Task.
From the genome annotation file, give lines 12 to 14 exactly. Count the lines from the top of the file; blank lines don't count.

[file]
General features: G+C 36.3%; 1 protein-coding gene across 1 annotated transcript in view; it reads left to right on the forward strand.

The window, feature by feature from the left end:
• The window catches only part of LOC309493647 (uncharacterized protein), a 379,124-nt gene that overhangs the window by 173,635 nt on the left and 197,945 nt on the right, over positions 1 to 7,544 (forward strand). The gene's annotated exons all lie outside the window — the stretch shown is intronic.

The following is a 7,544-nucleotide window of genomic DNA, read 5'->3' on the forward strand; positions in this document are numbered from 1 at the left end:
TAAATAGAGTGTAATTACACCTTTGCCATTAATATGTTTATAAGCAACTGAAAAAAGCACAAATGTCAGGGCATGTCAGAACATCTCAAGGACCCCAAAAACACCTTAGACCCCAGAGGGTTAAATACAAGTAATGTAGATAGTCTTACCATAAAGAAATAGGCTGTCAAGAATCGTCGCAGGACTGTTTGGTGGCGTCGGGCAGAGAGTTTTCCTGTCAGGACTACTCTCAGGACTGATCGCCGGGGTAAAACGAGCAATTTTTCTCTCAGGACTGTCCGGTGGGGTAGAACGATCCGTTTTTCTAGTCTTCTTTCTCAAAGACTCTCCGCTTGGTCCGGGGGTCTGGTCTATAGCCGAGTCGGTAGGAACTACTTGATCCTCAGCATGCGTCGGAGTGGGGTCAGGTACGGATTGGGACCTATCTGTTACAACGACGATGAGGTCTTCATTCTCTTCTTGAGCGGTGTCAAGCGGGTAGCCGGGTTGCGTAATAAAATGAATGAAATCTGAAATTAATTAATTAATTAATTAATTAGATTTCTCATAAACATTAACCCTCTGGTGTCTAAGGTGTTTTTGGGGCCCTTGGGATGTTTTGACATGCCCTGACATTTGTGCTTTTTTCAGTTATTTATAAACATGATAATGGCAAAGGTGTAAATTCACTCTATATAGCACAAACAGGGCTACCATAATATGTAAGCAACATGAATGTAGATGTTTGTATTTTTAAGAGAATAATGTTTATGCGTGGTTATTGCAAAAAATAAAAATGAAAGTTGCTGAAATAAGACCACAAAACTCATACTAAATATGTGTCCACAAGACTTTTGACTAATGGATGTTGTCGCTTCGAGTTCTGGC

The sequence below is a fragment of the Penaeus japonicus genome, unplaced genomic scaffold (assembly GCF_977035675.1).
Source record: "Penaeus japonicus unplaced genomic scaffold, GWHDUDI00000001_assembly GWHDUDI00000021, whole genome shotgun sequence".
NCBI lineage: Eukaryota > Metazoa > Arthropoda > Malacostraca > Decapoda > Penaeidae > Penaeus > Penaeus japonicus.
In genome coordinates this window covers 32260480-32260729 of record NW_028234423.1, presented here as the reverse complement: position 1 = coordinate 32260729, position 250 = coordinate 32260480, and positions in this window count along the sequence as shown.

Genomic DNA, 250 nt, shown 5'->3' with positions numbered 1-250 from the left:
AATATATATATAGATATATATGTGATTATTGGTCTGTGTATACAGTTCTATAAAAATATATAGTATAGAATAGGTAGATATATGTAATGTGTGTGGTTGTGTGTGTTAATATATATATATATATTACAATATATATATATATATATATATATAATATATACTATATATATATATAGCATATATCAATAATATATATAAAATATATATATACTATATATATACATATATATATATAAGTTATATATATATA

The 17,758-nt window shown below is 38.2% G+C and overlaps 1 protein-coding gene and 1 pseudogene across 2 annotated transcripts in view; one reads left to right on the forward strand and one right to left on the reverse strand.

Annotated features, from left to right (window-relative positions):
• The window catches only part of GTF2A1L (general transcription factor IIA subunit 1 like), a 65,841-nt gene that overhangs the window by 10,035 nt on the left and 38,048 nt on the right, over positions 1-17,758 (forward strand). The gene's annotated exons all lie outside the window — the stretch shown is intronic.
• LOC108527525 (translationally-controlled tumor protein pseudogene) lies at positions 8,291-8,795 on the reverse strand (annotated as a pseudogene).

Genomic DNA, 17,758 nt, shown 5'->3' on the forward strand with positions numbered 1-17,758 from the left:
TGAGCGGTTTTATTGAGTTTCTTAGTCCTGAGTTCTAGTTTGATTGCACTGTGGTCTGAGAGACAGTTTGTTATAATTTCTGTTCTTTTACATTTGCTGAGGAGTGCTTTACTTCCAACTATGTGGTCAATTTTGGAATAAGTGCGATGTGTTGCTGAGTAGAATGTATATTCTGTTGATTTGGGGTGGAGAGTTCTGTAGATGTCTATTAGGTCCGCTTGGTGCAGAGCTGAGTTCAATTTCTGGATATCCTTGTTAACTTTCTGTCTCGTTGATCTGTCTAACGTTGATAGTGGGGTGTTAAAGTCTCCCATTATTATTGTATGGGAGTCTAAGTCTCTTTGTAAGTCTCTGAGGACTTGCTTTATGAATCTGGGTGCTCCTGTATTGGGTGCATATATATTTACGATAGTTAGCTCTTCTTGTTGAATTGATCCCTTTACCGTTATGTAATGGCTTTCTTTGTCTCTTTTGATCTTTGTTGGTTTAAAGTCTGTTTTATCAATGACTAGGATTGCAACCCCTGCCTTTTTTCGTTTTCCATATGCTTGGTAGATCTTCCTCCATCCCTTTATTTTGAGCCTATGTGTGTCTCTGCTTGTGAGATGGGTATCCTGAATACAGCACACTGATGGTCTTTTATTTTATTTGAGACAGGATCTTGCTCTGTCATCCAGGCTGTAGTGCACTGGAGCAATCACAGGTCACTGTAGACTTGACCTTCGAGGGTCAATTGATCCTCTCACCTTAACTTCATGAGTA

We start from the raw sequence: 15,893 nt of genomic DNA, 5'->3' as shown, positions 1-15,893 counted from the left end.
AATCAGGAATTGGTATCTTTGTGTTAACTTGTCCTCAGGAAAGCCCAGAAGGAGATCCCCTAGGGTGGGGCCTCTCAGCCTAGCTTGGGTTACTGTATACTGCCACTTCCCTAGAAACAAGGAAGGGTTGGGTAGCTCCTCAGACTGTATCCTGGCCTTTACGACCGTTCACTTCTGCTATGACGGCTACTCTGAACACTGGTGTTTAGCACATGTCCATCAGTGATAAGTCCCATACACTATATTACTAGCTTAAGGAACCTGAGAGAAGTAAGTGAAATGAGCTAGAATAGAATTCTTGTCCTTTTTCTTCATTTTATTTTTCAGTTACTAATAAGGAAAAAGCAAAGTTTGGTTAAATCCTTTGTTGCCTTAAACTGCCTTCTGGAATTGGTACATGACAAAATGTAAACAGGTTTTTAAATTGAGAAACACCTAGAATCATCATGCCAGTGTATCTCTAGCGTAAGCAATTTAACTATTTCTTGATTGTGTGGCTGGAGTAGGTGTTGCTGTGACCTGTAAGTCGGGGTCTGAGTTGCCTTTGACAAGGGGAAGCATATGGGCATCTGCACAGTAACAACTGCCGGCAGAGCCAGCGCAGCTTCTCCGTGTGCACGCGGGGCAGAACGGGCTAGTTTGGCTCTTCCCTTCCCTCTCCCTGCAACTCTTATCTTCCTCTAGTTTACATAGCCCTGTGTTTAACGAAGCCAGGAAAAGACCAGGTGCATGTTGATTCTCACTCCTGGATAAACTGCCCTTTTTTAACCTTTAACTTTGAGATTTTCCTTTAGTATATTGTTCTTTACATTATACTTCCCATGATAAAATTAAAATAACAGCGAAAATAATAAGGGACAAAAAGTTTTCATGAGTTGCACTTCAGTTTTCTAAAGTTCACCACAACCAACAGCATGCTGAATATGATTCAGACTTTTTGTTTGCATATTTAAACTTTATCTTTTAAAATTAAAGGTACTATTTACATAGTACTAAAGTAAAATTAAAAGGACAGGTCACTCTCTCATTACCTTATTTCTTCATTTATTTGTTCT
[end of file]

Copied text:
The 17,758-nt window shown below is 38.2% G+C and overlaps 1 protein-coding gene and 1 pseudogene across 2 annotated transcripts in view; one reads left to right on the forward strand and one right to left on the reverse strand.

Annotated features, from left to right (window-relative positions):
• The window catches only part of GTF2A1L (general transcription factor IIA subunit 1 like), a 65,841-nt gene that overhangs the window by 10,035 nt on the left and 38,048 nt on the right, over positions 1-17,758 (forward strand). The gene's annotated exons all lie outside the window — the stretch shown is intronic.